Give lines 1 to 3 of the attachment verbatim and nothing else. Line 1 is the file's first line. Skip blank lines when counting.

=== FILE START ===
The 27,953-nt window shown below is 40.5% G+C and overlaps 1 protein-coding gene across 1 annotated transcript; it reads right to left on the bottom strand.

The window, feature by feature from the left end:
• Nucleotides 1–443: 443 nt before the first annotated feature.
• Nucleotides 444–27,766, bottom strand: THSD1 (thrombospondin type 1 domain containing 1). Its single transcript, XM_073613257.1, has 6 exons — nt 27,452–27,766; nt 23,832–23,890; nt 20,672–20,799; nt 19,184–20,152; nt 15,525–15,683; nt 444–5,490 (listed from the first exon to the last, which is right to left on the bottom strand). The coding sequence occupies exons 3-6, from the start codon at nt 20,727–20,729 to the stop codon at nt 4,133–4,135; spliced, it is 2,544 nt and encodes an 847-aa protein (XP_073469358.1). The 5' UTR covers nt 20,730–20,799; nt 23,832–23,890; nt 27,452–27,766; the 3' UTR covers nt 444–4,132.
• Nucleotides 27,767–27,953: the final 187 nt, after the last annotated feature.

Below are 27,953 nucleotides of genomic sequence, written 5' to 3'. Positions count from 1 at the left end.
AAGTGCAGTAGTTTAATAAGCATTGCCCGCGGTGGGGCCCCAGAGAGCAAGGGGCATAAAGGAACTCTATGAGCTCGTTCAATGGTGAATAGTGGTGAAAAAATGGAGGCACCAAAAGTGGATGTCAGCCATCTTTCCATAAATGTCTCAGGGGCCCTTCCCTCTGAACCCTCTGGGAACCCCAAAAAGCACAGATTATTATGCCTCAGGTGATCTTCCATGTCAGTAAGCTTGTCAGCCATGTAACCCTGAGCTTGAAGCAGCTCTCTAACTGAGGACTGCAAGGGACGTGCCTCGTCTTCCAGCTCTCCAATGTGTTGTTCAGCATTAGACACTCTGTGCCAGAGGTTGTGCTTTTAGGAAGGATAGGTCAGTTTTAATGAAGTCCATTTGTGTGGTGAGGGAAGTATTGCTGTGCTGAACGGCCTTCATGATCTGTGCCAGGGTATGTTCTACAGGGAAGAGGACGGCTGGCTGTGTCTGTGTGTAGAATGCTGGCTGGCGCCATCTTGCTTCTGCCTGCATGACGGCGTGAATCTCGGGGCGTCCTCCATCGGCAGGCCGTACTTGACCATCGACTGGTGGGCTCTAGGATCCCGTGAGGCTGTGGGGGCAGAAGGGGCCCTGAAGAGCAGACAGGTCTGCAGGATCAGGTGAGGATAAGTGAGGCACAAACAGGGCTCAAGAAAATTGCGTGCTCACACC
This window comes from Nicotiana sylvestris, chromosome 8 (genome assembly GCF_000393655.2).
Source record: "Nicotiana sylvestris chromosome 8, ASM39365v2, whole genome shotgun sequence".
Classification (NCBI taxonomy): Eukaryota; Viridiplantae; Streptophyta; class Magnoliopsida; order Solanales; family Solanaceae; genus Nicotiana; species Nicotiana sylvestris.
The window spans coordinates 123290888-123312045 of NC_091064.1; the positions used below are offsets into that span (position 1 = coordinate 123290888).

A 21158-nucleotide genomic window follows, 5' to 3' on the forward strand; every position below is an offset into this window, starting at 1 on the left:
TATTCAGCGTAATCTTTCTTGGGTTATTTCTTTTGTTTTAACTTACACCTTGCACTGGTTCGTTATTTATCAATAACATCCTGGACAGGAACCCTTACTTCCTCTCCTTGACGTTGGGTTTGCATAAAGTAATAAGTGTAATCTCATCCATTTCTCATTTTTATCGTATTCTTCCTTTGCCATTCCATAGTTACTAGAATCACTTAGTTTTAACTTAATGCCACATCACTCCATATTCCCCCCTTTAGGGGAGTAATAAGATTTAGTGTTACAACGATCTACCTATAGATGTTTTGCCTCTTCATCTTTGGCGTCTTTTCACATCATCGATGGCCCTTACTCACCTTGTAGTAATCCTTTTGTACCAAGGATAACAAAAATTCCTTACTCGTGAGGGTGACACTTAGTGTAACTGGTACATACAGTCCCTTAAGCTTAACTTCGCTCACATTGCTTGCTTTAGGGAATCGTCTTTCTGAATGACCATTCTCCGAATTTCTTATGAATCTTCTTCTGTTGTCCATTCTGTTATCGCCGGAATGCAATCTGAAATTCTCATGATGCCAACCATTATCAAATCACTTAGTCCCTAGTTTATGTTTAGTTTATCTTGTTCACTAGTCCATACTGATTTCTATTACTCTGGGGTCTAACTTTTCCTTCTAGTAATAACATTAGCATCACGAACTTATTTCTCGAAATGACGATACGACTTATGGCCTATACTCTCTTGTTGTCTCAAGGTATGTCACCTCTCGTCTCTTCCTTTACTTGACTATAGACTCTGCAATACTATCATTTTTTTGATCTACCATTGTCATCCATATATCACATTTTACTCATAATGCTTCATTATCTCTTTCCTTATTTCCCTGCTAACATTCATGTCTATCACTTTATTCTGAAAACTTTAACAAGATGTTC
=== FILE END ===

The 27,953-nt window shown below is 40.5% G+C and overlaps 1 protein-coding gene across 1 annotated transcript; it reads right to left on the bottom strand.

The window, feature by feature from the left end:
• Nucleotides 1–443: 443 nt before the first annotated feature.